WASHINGTON (AP) — Donald Trump said Thursday he would prefer to use his own companies' resources for campaigning without paying them.
The presumptive Republican presidential nominee responded to complaints by donors and others that his campaign has paid millions of dollars for event space at venues controlled by his own companies. Previous political candidates have carefully separated their business ventures from political efforts.
An Associated Press analysis of Federal Election Commission filings found that the Trump campaign spent about $6 million on various Trump products and services, as well as reimbursing family members for travel.
The filings show the campaign paid $4.6 million to TAG Air, the holding company of his airplanes. Other Trump-to-Trump expenses include $423,000 to Mar-a-Lago, Trump's private club and vacation home in Florida, as well as tens of thousands of dollars to his other properties and smaller amounts to his bottled water brand and his son's winery.
Democratic rival Hillary Clinton ribbed Trump on Tuesday, tweeting to followers: "What is Trump spending his meager campaign resources on? Why, himself, of course."
There's nothing illegal about what Trump is doing. Federal rules require companies— even ones owned by the candidate— to charge fair-market value so as not to run afoul of a ban on corporate campaign contributions.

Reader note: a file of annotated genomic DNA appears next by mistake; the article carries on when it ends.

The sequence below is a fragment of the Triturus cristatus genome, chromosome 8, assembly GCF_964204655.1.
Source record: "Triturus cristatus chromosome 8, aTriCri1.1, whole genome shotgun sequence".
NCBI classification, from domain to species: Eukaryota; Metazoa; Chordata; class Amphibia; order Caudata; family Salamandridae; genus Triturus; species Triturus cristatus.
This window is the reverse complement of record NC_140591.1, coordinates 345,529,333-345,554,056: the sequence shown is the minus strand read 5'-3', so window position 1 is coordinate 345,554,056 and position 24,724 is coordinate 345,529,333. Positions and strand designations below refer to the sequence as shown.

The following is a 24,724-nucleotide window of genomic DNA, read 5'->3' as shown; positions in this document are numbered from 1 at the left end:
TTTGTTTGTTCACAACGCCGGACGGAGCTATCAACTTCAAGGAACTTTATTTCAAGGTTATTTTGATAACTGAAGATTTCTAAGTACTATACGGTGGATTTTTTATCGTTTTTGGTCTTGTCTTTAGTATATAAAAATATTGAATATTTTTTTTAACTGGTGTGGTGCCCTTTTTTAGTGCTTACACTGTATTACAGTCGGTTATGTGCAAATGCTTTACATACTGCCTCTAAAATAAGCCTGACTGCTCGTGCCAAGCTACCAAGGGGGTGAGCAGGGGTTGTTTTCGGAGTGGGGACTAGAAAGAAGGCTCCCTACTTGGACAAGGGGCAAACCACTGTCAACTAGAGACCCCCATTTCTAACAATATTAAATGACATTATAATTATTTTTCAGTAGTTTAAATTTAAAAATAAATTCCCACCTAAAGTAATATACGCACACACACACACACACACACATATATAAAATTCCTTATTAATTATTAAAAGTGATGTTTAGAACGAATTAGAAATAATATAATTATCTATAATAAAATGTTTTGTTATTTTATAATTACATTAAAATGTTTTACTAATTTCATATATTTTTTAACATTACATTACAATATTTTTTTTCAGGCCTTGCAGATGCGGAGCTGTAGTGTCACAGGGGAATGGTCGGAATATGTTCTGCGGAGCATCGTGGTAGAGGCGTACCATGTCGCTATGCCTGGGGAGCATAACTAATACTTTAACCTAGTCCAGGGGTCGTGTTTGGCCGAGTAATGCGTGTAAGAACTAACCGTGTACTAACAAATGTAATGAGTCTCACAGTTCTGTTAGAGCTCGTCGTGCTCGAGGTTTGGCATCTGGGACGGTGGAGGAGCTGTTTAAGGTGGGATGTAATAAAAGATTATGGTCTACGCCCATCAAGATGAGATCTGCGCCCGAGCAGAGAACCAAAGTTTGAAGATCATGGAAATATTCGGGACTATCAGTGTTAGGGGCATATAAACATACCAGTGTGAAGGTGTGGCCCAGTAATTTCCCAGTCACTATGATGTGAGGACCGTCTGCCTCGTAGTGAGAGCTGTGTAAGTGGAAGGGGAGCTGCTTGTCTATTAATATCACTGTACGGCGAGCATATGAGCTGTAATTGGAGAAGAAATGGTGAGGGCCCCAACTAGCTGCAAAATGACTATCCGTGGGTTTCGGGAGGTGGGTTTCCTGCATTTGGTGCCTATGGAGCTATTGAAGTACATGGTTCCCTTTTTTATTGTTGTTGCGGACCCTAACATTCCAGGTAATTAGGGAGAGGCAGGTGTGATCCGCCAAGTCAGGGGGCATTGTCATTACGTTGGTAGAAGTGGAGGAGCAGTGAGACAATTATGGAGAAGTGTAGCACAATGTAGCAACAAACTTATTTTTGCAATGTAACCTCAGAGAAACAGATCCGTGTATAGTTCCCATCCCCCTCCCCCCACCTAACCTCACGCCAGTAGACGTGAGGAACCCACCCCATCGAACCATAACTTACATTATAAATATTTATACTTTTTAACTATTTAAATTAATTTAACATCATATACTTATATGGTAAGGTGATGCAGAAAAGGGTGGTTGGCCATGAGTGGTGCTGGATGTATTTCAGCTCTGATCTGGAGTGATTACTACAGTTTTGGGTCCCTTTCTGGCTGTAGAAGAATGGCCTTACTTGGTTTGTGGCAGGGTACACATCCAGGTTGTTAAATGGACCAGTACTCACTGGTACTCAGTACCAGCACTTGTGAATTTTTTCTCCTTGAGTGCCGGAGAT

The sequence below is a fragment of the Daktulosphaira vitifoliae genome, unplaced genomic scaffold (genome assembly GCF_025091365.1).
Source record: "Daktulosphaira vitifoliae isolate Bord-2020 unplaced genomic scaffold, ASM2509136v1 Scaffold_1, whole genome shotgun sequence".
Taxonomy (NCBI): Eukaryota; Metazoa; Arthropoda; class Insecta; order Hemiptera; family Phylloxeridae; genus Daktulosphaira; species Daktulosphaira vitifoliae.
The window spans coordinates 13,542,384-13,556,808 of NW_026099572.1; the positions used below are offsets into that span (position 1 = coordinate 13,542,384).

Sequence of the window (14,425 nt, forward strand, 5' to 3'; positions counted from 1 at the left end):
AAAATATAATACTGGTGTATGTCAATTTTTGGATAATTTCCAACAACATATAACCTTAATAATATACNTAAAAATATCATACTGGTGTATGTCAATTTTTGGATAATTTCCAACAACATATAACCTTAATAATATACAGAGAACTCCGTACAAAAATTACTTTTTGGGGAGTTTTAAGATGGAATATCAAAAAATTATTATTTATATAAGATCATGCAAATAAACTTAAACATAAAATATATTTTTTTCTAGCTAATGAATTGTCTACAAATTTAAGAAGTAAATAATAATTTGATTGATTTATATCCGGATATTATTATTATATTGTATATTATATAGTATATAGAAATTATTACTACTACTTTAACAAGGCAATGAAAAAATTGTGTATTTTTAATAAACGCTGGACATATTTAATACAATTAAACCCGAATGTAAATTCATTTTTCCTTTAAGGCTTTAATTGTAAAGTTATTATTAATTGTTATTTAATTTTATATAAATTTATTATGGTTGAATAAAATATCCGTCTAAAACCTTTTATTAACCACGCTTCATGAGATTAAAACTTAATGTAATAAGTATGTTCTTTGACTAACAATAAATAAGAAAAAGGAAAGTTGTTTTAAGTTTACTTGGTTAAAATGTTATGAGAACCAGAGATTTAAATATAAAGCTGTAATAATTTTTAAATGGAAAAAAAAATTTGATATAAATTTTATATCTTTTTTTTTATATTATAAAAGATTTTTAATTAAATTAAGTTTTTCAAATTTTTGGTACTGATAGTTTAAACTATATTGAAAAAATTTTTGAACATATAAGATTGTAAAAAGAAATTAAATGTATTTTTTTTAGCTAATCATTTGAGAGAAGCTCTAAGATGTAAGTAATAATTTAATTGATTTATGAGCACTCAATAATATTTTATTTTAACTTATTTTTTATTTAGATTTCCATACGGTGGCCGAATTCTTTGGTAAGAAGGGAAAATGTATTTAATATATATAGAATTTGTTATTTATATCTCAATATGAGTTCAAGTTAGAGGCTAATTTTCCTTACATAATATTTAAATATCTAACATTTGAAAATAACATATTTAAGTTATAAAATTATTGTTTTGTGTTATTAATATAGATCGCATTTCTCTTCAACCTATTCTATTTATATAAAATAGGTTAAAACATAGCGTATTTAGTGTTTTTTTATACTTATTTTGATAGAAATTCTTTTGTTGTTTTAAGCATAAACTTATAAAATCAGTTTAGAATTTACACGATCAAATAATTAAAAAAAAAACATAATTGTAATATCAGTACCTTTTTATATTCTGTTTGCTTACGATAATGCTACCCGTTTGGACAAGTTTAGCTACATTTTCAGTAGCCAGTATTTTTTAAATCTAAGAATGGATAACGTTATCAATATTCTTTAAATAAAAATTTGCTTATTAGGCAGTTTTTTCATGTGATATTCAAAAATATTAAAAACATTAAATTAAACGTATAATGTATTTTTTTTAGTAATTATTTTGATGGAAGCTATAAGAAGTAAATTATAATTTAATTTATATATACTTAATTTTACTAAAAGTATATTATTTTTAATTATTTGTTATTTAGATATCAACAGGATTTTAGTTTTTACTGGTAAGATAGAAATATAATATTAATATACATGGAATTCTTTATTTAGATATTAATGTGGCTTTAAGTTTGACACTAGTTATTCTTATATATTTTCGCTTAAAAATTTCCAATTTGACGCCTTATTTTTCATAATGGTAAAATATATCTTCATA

Trump stressed that in an interview with conservative talk show host Hugh Hewitt.
"By law, I have to reimburse the aircraft and the plane and all the stuff, okay?" Trump said. "And I'm very meticulous about it."
He added: "I would love to just use my places and not charge. It's fine. It's better for me. I would like it much better."
Later in the interview he said it would be "stupid" to use someone else's plane or event venues.
Trump's comments to Hewitt came the same day he announced that he was wiping out the nearly $50 million in loans he made to his campaign account. Those loans had paid for the majority of his successful primary run. He is now seeking outside donations as he faces off with Clinton in a costly general election.
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